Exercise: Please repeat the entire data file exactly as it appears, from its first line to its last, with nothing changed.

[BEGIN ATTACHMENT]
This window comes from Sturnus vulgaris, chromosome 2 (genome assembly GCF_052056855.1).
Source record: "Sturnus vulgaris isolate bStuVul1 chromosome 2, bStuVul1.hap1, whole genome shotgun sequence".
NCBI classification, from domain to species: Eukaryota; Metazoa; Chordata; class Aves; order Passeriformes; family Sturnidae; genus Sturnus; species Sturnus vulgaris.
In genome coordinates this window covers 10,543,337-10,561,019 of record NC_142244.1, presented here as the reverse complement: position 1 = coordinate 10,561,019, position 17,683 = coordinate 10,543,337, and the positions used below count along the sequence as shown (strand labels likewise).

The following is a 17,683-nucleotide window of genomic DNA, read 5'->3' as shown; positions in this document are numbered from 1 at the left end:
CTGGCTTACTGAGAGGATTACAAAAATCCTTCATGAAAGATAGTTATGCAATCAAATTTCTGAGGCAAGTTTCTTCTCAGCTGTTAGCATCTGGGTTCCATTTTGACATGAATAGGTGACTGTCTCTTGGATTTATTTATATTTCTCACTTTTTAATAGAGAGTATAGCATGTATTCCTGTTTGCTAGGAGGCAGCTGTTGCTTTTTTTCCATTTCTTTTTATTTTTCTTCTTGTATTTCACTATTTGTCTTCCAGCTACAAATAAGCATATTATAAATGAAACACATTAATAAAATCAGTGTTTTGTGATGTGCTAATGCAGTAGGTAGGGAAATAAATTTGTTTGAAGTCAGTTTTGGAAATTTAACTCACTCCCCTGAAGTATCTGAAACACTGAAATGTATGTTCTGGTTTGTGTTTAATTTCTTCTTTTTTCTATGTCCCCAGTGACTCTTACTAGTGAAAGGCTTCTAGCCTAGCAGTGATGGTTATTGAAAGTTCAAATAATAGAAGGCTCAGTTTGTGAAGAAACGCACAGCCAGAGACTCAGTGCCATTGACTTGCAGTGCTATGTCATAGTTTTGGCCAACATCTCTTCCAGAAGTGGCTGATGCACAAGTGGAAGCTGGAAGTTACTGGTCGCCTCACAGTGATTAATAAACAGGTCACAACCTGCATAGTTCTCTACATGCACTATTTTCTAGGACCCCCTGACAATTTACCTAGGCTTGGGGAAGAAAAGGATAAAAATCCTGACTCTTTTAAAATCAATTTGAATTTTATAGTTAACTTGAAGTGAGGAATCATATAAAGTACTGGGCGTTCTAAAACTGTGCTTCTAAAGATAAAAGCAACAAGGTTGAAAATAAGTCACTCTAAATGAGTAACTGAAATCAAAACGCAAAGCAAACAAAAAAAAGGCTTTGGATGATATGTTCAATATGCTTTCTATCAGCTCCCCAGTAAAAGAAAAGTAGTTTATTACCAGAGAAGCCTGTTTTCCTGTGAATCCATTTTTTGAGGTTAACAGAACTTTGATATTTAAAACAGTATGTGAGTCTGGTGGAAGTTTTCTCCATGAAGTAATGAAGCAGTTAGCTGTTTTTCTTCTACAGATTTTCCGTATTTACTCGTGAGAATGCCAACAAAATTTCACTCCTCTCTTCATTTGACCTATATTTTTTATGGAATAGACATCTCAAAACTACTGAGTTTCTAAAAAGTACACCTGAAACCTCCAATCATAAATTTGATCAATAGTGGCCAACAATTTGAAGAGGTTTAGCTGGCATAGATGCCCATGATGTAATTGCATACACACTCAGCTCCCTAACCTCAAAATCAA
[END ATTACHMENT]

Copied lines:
This window comes from Sturnus vulgaris, chromosome 2 (genome assembly GCF_052056855.1).
Source record: "Sturnus vulgaris isolate bStuVul1 chromosome 2, bStuVul1.hap1, whole genome shotgun sequence".
NCBI classification, from domain to species: Eukaryota; Metazoa; Chordata; class Aves; order Passeriformes; family Sturnidae; genus Sturnus; species Sturnus vulgaris.
In genome coordinates this window covers 10,543,337-10,561,019 of record NC_142244.1, presented here as the reverse complement: position 1 = coordinate 10,561,019, position 17,683 = coordinate 10,543,337, and the positions used below count along the sequence as shown (strand labels likewise).

The following is a 17,683-nucleotide window of genomic DNA, read 5'->3' as shown; positions in this document are numbered from 1 at the left end:
CTGGCTTACTGAGAGGATTACAAAAATCCTTCATGAAAGATAGTTATGCAATCAAATTTCTGAGGCAAGTTTCTTCTCAGCTGTTAGCATCTGGGTTCCATTTTGACATGAATAGGTGACTGTCTCTTGGATTTATTTATATTTCTCACTTTTTAATAGAGAGTATAGCATGTATTCCTGTTTGCTAGGAGGCAGCTGTTGCTTTTTTTCCATTTCTTTTTATTTTTCTTCTTGTATTTCACTATTTGTCTTCCAGCTACAAATAAGCATATTATAAATGAAACACATTAATAAAATCAGTGTTTTGTGATGTGCTAATGCAGTAGGTAGGGAAATAAATTTGTTTGAAGTCAGTTTTGGAAATTTAACTCACTCCCCTGAAGTATCTGAAACACTGAAATGTATGTTCTGGTTTGTGTTTAATTTCTTCTTTTTTCTATGTCCCCAGTGACTCTTACTAGTGAAAGGCTTCTAGCCTAGCAGTGATGGTTATTGAAAGTTCAAATAATAGAAGGCTCAGTTTGTGAAGAAACGCACAGCCAGAGACTCAGTGCCATTGACTTGCAGTGCTATGTCATAGTTTTGGCCAACATCTCTTCCAGAAGTGGCTGATGCACAAGTGGAAGCTGGAAGTTACTGGTCGCCTCACAGTGATTAATAAACAGGTCACAACCTGCATAGTTCTCTACATGCACTATTTTCTAGGACCCCCTGACAATTTACCTAGGCTTGGGGAAGAAAAGGATAAAAATCCTGACTCTTTTAAAATCAATTTGAATTTTATAGTTAACTTGAAGTGAGGAATCATATAAAGTACTGGGCGTTCTAAAACTGTGCTTCTAAAGATAAAAGCAACAAGGTTGAAAATAAGTCACTCTAAATGAGTAACTGAAATCAAAACGCAAAGCAAACAAAAAAAAGGCTTTGGATGATATGTTCAATATGCTTTCTATCAGCTCCCCAGTAAAAGAAAAGTAGTTTATTACCAGAGAAGCCTGTTTTCCTGTGAATCCATTTTTTGAGGTTAACAGAACTTTGATATTTAAAACAGTATGTGAGTCTGGTGGAAGTTTTCTCCATGAAGTAATGAAGCAGTTAGCTGTTTTTCTTCTACAGATTTTCCGTATTTACTCGTGAGAATGCCAACAAAATTTCACTCCTCTCTTCATTTGACCTATATTTTTTATGGAATAGACATCTCAAAACTACTGAGTTTCTAAAAAGTACACCTGAAACCTCCAATCATAAATTTGATCAATAGTGGCCAACAATTTGAAGAGGTTTAGCTGGCATAGATGCCCATGATGTAATTGCATACACACTCAGCTCCCTAACCTCAAAATCAA